If these safeguards cannot be met, or if the staff member has not had both doses of the vaccine, or they are living directly (same household) with a positive COVID-19 case, they will continue to be asked to isolate in most cases
- A negative PCR test prior to returning to their NHS workplace.
If you have been identified as a close contact, please arrange a PCR test via Get a free PCR test to check if you have coronavirus (COVID-19) – GOV.UK (www.gov.uk). Please do not attend work while awaiting the PCR test result. Please note, if you have previously received a positive PCR test result in the last 90 days do not undertake a new PCR test unless you have symptoms, in this situation please contact your line manager.
- The staff member has had two doses of an approved vaccine, and is at least two weeks (14 days) post double-vaccination at the point of exposure.
If you have not yet had your vaccinations, please arrange these as soon as possible and inform the workforce team following each vaccination via email@example.com.
- Daily negative LFD antigen tests for a minimum of 10 days (to include non-working days).
Please ensure that you have arranged appropriate LFD tests before commencing a shift. All LFD antigen test results must be reported to Test and Trace via the web portal Report a COVID-19 rapid lateral flow test result – GOV.UK (www.gov.uk) and to your line manager who will inform the workforce team (for ease please forward the email from Test and Trace confirming the result). Any person who has a positive LFD test should self-isolate and arrange a PCR test.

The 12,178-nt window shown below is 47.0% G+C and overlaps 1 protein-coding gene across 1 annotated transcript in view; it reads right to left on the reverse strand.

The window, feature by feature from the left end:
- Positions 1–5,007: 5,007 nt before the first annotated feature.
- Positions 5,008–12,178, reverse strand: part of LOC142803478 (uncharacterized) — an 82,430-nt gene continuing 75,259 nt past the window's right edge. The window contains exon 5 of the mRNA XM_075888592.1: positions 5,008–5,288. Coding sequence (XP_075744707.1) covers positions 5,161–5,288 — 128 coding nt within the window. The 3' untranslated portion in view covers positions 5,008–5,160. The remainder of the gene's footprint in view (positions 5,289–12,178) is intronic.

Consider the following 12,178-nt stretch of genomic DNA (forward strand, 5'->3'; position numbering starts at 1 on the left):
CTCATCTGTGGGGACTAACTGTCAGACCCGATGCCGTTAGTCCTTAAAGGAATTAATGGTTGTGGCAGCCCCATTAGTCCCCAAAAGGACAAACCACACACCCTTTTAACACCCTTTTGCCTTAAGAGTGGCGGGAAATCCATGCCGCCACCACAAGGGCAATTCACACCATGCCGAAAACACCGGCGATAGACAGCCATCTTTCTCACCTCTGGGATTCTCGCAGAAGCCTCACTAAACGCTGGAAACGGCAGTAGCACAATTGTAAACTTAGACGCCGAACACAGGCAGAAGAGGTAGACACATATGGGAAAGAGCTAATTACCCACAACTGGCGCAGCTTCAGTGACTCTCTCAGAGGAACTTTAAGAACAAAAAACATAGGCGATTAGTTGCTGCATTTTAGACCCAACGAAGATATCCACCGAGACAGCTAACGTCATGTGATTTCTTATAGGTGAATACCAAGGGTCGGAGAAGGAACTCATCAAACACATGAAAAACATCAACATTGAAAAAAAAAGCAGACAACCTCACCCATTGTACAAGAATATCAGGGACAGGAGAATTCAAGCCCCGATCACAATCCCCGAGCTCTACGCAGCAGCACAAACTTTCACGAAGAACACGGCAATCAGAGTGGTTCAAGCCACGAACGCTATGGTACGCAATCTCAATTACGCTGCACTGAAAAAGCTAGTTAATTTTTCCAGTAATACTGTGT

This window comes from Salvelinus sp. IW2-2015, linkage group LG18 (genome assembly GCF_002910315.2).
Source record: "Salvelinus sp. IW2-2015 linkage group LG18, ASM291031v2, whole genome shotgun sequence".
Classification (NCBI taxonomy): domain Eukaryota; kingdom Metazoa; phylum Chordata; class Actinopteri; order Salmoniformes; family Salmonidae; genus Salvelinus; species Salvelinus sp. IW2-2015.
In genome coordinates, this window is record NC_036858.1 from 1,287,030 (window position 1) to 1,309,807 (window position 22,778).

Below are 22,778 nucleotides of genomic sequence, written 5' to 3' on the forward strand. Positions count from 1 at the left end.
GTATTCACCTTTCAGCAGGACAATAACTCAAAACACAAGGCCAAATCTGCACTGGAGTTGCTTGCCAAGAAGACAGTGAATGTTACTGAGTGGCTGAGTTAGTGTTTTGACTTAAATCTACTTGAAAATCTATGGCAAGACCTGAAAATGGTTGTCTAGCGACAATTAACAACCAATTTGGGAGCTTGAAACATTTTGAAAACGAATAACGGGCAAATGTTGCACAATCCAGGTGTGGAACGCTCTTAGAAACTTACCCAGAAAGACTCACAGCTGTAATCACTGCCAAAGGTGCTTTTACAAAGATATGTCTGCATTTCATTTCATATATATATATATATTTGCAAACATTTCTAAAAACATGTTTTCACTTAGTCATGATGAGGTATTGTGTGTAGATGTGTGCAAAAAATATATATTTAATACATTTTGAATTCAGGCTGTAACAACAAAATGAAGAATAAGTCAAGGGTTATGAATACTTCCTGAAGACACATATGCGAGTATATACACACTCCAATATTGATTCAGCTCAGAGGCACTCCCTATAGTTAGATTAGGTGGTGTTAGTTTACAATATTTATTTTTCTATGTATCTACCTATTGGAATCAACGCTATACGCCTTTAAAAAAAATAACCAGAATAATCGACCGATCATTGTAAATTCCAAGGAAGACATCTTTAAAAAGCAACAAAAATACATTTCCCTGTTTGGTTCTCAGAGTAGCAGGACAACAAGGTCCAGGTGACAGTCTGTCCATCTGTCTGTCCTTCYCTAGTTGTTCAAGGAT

LFD antigen tests can be obtained from the national programme via Order coronavirus (COVID-19) rapid lateral flow tests – GOV.UK (www.gov.uk) or via each service as per current protocols.
- The staff member is and remains asymptomatic – if you become symptomatic you must isolate and arrange a PCR test.
- Continued use of infection prevention control measures, in line with the current UK guidance.
In addition, each service will need to undertake a risk assessment to ascertain if the individual works within a higher or lower risk area. If the individual works in a higher risk area (for example with immunocompromised patients) then they may need to move roles / tasks for the 10-day period.
Following this change in guidance we will be amending our procedures in relation to self-isolation sick pay. Previously we have guaranteed that all staff, irrespective of length of service, will receive a sick pay allocation of a minimum of 14 days pro rata at full pay (1 period only, inclusive of SSP where applicable) in addition to their contractual sick pay entitlement, allowing an additional paid sickness period due to either covid or associated self-isolation.
Going forward, this will only be available for those with a positive covid test (PCR) or those who have to self-isolate as they are not fully vaccinated due to ineligibility (i.e., those who are not front-line workers, who due to age have not become eligible for both vaccinations, or those who are medically exempt) or due to living with someone with Covid-19. In other situations, contractual sick pay will apply.
The workforce team will need to use the records held within your personnel file to clarify vaccination status, please do ensure that you have informed the workforce team of this via firstname.lastname@example.org.
Most recent government guidance for the public states if someone you live with has symptoms of COVID-19, or has tested positive for COVID-19, you will not need to self-isolate if certain criteria apply however, Public Health England advice for NHS staff has confirmed that if an NHS staff member is living directly (same household) with a positive (or suspected) Covid-19 case then they will need to continue to self isolate in most cases.
If you’re told to self-isolate because you’ve been in contact with a person who has coronavirus and you are not exempt, you must do so.
NHS Test and Trace will check whether you are legally required to self-isolate. If you are, you must self-isolate until 10 full days after you were in contact with the person who has tested positive for COVID-19.